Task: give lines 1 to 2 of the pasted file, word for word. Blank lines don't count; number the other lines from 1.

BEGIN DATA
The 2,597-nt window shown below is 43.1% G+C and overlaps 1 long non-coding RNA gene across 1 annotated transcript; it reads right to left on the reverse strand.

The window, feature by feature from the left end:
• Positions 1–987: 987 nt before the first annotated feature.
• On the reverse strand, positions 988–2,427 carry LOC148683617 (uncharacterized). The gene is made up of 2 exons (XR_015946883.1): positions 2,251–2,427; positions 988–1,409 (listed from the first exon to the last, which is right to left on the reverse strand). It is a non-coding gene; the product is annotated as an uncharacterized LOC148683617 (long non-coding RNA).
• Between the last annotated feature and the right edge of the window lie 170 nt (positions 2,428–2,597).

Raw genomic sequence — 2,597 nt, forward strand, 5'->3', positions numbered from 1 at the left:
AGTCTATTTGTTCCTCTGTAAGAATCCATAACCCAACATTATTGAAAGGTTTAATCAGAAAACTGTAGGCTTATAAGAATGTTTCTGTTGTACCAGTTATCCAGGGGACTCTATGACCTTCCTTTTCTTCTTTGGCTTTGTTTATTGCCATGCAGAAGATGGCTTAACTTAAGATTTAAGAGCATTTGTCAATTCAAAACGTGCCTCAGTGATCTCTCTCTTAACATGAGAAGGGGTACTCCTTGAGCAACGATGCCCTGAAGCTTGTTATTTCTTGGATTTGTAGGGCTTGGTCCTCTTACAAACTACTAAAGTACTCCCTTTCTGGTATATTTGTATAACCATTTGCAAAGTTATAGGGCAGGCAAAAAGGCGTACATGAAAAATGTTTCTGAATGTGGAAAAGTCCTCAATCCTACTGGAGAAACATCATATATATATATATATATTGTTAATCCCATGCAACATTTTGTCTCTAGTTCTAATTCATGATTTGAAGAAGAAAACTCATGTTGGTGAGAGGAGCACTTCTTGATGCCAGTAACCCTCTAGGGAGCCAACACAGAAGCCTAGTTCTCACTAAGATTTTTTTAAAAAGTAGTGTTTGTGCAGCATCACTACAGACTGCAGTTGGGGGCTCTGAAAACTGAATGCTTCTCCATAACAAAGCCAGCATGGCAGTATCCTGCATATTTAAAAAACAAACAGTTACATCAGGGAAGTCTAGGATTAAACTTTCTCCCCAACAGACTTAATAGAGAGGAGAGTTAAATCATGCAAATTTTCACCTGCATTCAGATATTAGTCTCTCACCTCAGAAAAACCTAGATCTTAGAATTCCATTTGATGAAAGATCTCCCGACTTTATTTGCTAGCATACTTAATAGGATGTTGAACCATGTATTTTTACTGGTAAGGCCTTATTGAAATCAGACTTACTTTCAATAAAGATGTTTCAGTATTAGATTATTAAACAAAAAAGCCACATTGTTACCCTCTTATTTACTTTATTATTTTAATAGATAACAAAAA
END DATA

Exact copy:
The 2,597-nt window shown below is 43.1% G+C and overlaps 1 long non-coding RNA gene across 1 annotated transcript; it reads right to left on the reverse strand.

The window, feature by feature from the left end: